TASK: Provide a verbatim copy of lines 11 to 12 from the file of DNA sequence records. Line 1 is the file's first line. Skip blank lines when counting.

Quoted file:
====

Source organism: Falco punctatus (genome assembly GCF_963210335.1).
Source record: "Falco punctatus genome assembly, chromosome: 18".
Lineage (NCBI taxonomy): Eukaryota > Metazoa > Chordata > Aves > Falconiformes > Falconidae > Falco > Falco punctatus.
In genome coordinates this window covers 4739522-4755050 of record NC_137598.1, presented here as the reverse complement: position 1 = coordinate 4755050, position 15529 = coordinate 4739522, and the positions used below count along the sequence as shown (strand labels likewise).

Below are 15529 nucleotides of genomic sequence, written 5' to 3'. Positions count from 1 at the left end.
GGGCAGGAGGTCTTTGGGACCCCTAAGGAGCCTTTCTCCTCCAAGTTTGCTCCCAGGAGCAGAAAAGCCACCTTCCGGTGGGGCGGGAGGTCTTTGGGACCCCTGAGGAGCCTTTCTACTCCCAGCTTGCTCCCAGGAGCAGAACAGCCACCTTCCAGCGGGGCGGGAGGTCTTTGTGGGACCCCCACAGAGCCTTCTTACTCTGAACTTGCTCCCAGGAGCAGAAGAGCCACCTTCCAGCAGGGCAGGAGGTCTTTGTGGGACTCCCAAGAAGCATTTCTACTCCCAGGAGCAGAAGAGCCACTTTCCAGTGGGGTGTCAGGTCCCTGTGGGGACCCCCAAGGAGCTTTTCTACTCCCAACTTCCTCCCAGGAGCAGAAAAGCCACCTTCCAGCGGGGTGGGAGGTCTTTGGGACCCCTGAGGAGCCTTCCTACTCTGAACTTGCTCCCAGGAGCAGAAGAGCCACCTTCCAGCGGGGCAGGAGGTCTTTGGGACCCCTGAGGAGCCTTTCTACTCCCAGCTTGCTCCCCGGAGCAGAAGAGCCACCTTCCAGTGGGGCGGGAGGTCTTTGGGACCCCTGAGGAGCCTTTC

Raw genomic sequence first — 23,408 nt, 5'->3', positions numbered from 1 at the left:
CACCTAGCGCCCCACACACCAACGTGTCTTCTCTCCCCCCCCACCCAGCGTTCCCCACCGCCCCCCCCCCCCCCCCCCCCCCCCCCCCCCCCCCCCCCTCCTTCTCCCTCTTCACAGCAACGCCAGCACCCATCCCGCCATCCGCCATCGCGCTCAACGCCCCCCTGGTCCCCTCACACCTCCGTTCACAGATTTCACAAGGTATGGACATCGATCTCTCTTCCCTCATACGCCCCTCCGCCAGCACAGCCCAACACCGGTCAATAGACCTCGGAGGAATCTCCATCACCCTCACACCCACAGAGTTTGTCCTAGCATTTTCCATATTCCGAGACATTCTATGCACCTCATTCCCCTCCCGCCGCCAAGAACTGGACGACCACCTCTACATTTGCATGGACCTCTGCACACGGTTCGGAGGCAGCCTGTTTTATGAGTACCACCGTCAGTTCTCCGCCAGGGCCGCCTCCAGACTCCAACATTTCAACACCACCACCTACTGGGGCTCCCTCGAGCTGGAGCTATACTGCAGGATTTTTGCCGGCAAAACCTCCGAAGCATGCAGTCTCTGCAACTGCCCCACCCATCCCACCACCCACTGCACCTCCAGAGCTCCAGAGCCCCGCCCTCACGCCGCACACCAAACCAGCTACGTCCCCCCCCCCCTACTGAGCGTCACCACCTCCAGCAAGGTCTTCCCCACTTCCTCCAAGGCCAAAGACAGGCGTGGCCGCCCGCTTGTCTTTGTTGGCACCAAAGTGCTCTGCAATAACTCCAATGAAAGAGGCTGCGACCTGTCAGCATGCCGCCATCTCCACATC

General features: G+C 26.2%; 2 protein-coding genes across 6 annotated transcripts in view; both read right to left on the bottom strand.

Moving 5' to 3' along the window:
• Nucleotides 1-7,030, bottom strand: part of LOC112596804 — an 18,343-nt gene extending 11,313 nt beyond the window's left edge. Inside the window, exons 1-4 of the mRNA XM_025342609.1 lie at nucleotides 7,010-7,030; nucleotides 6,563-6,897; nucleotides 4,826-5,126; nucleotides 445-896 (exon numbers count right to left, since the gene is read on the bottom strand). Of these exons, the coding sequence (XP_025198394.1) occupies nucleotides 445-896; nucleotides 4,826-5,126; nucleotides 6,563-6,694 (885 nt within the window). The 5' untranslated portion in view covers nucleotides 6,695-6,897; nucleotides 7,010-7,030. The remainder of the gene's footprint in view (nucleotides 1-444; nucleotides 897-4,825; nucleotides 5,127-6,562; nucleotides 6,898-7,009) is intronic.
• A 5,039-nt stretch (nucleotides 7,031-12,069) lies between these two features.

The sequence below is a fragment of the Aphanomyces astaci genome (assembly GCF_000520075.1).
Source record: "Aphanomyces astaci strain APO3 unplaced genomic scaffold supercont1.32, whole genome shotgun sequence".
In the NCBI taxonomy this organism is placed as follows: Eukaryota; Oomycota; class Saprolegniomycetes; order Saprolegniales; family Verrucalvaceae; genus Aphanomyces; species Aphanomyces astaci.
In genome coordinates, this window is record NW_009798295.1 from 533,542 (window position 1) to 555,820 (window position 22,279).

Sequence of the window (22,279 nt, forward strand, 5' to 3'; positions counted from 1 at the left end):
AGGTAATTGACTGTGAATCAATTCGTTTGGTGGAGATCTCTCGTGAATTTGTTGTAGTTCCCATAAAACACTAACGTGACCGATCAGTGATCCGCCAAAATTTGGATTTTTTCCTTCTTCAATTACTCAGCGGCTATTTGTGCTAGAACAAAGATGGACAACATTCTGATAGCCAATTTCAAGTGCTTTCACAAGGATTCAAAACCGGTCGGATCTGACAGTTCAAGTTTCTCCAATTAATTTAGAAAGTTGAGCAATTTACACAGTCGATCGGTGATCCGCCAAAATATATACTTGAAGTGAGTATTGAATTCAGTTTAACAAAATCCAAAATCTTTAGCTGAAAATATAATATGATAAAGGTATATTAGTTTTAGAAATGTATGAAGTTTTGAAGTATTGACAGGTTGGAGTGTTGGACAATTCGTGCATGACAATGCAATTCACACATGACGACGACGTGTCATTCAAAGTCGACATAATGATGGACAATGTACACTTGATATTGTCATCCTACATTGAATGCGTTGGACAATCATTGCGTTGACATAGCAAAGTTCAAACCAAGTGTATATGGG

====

• Nucleotides 1-7,030, bottom strand: part of LOC112596804 — an 18,343-nt gene extending 11,313 nt beyond the window's left edge. Inside the window, exons 1-4 of the mRNA XM_025342609.1 lie at nucleotides 7,010-7,030; nucleotides 6,563-6,897; nucleotides 4,826-5,126; nucleotides 445-896 (exon numbers count right to left, since the gene is read on the bottom strand). Of these exons, the coding sequence (XP_025198394.1) occupies nucleotides 445-896; nucleotides 4,826-5,126; nucleotides 6,563-6,694 (885 nt within the window). The 5' untranslated portion in view covers nucleotides 6,695-6,897; nucleotides 7,010-7,030. The remainder of the gene's footprint in view (nucleotides 1-444; nucleotides 897-4,825; nucleotides 5,127-6,562; nucleotides 6,898-7,009) is intronic.
• A 5,039-nt stretch (nucleotides 7,031-12,069) lies between these two features.